AFIP Wednesday Slide Conference - No. 27
26 April 2000

Conference Moderator:
MAJ Jo Lynne Raymond
Department of Veterinary Pathology
Armed Forces Institute of Pathology
Washington, DC 20306-6000
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Case I - 99/1240 (AFIP 2694720)
Signalment: Three to four-year-old ox.
History: Six out of 65 intensively housed cattle, 1-4 years old, kept in different pens, developed severe nervous symptoms characterised by staggering, circling, blindness, head-pressing and collapse within 2-3 days of receiving a home-mixed salt lick consisting of 50% coarse feed-grade sodium chloride and 50% calcium diphosphate.
The outbreak occurred during mid-winter, when the feeding of salt lick was resumed after an interval of about 2 months during which time lick constituents were unavailable on the farm. A concentrated production ration containing 1% salt was fed during the same period. As far as could be established, there was also restricted access to drinking water in some of the pens. Three of the most severely affected animals were euthanized by intravenous injections of barbiturate for necropsy, histopathological and toxicological examinations.
The remaining 3 animals were successfully treated by parenteral administration of diuretics, corticosteroids, B-complex vitamins, as well as by dosing regulated quantities of water and supportive oral remedies via stomach tube. In the latter animals the nervous symptoms and blindness persisted for about 2 weeks after which complete recovery occurred.
Gross Pathology: There was marked congestion and edema of the brain and meninges, as well as petechiae and ecchymoses within the gray- and white matter of the cerebrum, cerebellum and brain stem, and a moderate to severe congestion of the abomasal mucosa.
Laboratory Results: Sodium levels were determined in the brain of 3 cases by atomic absorption photospectrometry. In 2 cases, the levels were exceedingly high, viz. 3060 ppm and 3885 ppm, and in the third slightly high, 1839 ppm. According to Osweiler, levels of >2000 ppm is supportive of sodium toxicosis.
Determinations for organophosphate and organochlorine pesticides and lead, as well as bacteriological examinations on the brain of one of the animals were negative.

Contributor's Diagnosis and Comments: HE stained transverse sections (3 different sections, marked A, B and C) of the dorsolateral cerebrum, approximately at the level of the midbrain are presented.
Morphologic Diagnosis: Poliomalacia, multifocal, acute, moderate, with vasculitis, fibrinoid, multifocal, moderate and leucocytosis, (neutrophilic and monocytic); microhaemorrhages, scattered, multifocal, mild.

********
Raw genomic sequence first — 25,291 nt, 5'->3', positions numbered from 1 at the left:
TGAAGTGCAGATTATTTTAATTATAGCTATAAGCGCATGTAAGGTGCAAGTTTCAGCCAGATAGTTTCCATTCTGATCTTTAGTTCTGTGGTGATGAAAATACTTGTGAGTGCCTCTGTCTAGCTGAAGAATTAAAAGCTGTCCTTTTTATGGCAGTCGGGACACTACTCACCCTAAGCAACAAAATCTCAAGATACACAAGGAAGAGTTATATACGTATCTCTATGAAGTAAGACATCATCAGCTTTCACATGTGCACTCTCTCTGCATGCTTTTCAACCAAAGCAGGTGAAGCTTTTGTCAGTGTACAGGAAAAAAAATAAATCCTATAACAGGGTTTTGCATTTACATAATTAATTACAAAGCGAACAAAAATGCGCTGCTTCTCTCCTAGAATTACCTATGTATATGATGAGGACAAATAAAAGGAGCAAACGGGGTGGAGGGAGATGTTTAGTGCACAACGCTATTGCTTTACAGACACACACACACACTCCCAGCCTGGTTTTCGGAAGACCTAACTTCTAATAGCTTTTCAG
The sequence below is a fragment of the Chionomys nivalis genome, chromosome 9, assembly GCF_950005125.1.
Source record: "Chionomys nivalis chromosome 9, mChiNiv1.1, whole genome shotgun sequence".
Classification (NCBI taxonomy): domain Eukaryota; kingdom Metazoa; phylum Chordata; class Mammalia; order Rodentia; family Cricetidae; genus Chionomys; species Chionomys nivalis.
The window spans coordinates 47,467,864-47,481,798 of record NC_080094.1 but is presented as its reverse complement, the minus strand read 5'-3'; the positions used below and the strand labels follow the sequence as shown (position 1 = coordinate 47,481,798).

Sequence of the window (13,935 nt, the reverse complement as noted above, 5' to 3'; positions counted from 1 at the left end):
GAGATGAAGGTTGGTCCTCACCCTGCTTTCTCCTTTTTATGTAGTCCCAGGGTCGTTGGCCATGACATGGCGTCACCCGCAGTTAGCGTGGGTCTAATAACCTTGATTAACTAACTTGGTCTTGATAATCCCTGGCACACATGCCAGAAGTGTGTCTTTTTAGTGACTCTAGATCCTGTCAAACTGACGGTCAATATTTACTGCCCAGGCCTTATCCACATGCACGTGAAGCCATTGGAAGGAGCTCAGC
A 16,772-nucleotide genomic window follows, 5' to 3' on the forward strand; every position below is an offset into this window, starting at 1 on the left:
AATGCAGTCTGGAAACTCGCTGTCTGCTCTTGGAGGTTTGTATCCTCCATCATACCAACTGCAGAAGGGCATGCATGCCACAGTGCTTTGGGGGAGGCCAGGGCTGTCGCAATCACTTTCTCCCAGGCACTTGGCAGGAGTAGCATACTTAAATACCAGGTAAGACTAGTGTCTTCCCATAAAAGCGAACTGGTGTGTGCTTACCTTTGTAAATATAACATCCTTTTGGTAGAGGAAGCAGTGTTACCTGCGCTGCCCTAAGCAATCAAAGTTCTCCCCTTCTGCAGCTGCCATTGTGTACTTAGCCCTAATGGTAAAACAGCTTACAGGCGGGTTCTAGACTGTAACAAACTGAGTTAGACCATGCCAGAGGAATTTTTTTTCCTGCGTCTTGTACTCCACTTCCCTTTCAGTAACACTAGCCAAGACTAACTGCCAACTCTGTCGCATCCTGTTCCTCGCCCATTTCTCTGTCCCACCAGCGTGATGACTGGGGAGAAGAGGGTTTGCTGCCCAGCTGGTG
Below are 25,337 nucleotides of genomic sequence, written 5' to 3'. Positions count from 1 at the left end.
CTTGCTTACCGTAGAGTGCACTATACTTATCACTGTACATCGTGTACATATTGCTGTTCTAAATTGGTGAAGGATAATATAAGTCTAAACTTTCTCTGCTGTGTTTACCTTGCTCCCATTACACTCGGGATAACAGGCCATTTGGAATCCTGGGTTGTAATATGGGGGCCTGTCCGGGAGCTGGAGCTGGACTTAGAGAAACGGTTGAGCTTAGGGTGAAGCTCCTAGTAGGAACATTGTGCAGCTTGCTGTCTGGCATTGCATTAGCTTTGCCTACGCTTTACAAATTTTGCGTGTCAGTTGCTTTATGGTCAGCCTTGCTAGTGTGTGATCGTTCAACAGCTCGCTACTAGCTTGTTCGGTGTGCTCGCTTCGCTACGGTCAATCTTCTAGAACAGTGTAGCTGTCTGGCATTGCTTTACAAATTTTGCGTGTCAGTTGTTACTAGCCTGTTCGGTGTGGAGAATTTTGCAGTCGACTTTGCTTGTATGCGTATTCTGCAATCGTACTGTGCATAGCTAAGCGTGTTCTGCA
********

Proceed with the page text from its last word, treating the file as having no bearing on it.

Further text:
Histopathological changes are present within the meninges and gray and white matter and comprised varying degrees of vasculitis and edema with accompanying neuronal and glial cell changes. The vascular changes included: endothelial cell swelling, medial fibrinoid change and accumulation of a homogenous eosinophilic material within lumens of capillaries, venules and arterioles, mononuclear leucocyte (neutrophil and occasionally eosinophil) infiltrations into the walls of some vessels (more pronounced in sections marked 99/1240 C), or extravasations into the extravascular spaces.
Marked edema with dilatation of perivascular spaces, vacuolation of gray and white matter, as well as eosinophilic degeneration and necrosis of neurons, and glial cell cytoplasmic swelling are evident within the gray matter of the cerebral and cerebellar cortices. Degenerative and necrotic changes of neurons comprise swelling, chromatolysis, increased eosinophilia, fading of nuclear membranes and nuclear pyknosis. Perivascular and neuropil hemorrhages are occasionally present in both the gray and white matter.
The clinical signs and histopathological changes of the poliomalacia described here, appear to be similar to those of cerebrocortical necrosis (CCN) associated with thiamine deficiency in cattle and sheep, as well as lead poisoning in cattle. However, the extremely high levels of sodium detected in the brains of two of three of the animals that were euthanized together with a history of salt engorgement as well as possible water deprivation, favors a diagnosis of water deprivation/sodium ion toxicosis.
In contrast to pigs where eosinophilic meningoencephalitis is common and together with laminar neuronal changes is regarded to be pathognomonic for salt poisoning in this species, eosinophils are only rarely encountered in cases of salt poisoning in cattle and sheep.
The pathogenesis of the edema underlying the poliomalacia is attributed to passive diffusion of sodium into the brain substance from the blood and cerebrospinal fluid when the sodium levels in these compartments rise. This is counteracted by an energy dependent process (anaerobic glycolysis), which is inhibited by high levels of sodium entering the brain, resulting in trapping of sodium ions within the brain. When water intake and renal excretion of sodium reduces the blood sodium levels to normal, an osmotic gradient results which leads to cerebral edema.
Sodium chloride poisoning has been classified as acute/direct salt poisoning where there has been ingestion of excessive salt in feed or drinking water or as delayed/indirect when there has been a restriction in water intake with or without ingestion of excessive salt. These cases probably resemble indirect salt poisoning due to the delay in onset of clinical symptoms (a few days) and gastrointestinal symptoms, although there was no definite evidence of water restriction in all the cases affected.
Hypernatremia with resultant brain edema and neurological disease has also been induced in calves by injudicious use of sodium bicarbonate and oral electrolyte solutions during treatment of diarrhoea with dehydration and acidosis.